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Colorado Rockies RHP David Hale making up for lost time on the mound after hamstring injury

David Hale is healthy and quickly building arm strength, hoping to impress the Colorado Rockies in the last week of spring training.

Colorado Rockies pitcher David Hale still hopes to make the team out of camp.
Colorado Rockies pitcher David Hale still hopes to make the team out of camp.
Chris Humphreys-USA TODAY Sports

Scottsdale, Ariz. -- There's never a good time to get injured in professional baseball, but a hamstring pull at the start of spring training was a particularly tough challenge for right-handed pitcher David Hale earlier this month. Hale, 28, is trying to make the Colorado Rockies this spring after going 5-5 with a 6.09 ERA in 17 games (12 starts) last summer for the club.

But even though the mild hamstring strain kept him out of game action for several weeks, Hale is back healthy now, and he's appeared in one "B" game and one Major League spring training contest thus far through Thursday. The Princeton University product is also optimistic that he'll be fully ready to go — even enough to be stretched out as a starting pitcher — when the season begins in less than two weeks.

"With the week and a half we’ve got left, I think I’d be ready to start," Hale told Purple Row in the Rockies' clubhouse on Thursday. "I threw 35 pitches last time, the next one will be higher, and the next will be slightly higher than that. It’ll be close."

Though that may be an optimistic path for Hale, there are certainly opportunities available for him to seize. Both Jon Gray and Chris Rusin have dealt with their own injury problems recently, leaving some uncertainty in the Rockies' starting rotation for a pitcher—most likely Christian Bergman or Yohan Flande—to fill, even temporarily.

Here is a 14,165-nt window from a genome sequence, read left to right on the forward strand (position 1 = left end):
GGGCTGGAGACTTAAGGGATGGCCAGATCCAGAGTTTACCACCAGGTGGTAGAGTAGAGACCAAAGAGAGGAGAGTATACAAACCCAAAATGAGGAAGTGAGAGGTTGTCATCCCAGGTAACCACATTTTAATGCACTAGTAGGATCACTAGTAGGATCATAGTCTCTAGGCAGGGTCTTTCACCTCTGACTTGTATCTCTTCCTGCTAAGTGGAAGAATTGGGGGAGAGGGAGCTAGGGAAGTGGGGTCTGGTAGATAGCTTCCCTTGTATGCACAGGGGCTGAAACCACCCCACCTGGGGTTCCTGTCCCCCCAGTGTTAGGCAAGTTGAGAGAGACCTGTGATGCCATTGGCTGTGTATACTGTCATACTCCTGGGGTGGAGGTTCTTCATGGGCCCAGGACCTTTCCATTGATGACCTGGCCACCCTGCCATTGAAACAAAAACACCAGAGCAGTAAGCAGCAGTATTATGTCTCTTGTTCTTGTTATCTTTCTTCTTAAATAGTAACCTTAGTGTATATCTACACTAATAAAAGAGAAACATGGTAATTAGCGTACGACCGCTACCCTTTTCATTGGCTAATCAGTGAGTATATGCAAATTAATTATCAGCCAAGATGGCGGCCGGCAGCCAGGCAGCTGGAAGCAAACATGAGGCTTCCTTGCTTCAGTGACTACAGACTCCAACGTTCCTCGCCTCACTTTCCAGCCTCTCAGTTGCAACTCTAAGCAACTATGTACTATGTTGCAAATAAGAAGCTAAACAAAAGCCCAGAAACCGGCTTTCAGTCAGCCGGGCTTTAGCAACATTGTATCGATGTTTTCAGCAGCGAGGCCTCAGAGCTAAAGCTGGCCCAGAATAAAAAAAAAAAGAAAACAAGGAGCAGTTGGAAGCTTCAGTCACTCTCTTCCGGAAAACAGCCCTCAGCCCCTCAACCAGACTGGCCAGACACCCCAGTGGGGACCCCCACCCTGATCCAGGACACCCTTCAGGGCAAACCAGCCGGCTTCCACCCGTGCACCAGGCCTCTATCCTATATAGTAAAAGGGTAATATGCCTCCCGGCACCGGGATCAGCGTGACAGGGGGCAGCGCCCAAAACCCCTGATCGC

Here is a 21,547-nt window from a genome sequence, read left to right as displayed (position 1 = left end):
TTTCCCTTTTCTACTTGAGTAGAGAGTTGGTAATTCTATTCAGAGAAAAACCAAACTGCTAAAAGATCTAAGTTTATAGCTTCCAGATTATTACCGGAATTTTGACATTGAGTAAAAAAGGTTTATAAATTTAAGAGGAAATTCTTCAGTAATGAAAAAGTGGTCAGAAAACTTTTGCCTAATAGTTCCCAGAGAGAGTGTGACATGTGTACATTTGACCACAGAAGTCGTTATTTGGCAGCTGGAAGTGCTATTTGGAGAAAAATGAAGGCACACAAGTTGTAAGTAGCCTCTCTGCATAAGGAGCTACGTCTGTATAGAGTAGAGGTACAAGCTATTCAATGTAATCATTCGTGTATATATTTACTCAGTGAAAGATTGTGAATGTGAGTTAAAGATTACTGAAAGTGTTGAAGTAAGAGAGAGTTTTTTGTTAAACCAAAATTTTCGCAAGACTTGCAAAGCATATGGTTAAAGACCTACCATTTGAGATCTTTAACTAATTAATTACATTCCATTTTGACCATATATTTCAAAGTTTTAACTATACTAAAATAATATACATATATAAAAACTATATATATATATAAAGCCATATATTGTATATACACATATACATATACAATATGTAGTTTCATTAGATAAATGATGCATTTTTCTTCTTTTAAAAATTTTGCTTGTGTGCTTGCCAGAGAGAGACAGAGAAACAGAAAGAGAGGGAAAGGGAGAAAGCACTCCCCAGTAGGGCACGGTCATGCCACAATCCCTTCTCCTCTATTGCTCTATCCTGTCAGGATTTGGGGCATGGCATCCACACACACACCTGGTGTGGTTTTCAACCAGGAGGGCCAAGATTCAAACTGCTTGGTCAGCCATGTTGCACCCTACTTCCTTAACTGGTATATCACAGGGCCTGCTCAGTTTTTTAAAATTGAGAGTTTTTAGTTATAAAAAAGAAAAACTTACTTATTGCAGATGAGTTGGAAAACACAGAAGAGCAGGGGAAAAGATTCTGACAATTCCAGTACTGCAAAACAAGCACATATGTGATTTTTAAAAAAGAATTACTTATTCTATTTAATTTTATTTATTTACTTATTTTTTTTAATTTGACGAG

At least to start the season, it doesn't appear that man will be Hale; he was optioned to minor league camp on Friday morning. And while the injury played a role in that, Hale is back on the path towards Opening Day, even if at Triple-A Albuquerque.

"I’ve never had an injury like that before, even though I’ve had nagging injuries the last couple years, it was nothing on my hamstring," Hale admitted when discussing his recovery. "I think the effect was just losing some time, losing some repetitions in getting ready. But it feels great now, and I’ve been in a couple games now and it all felt really good."

"I think frustrating is the word," Hale added, noting how inopportune and minor the injury turned out to be. "My arm felt fantastic, so I wanted to be in there, and I’m out because of my leg."

That Hale could continue throwing and doing side work throughout his injury was a blessing in disguise for the right-hander, who didn't need to be built up nearly as quickly after recovery as he would have had he needed to shut his entire body down. And the injury, although to a part of his body critical in mechanics, hasn't appreciably affected the pitcher's delivery, at least in his mind.

"It definitely didn’t change me mechanically, since I really didn’t feel it throwing." Hale explained. "It was just any sort of movement - running, and stuff like that. No running, no [pitcher fielding drills]. It was annoying because they wouldn’t let me in a game since I couldn’t field a bunt or anything."

All that being said, Hale is still focused on moving forward, and he believes the injury didn't hurt his chances of impacting the big league team even though he's now a lock for an assignment to Triple-A to open the season.

"Whatever they tell me, hopefully I have a legitimate chance," Hale said. "I just want to be consistent and stay healthy all year. Last year, I had some bumps in the road, too, and I wasn’t able to get in a good groove."

"I’ve gotten a lot more sink and my slider is back to where it used to be a couple years ago," Hale added, noting he feels his stuff has improved despite the hiccup. "I’m really happy the way it’s going."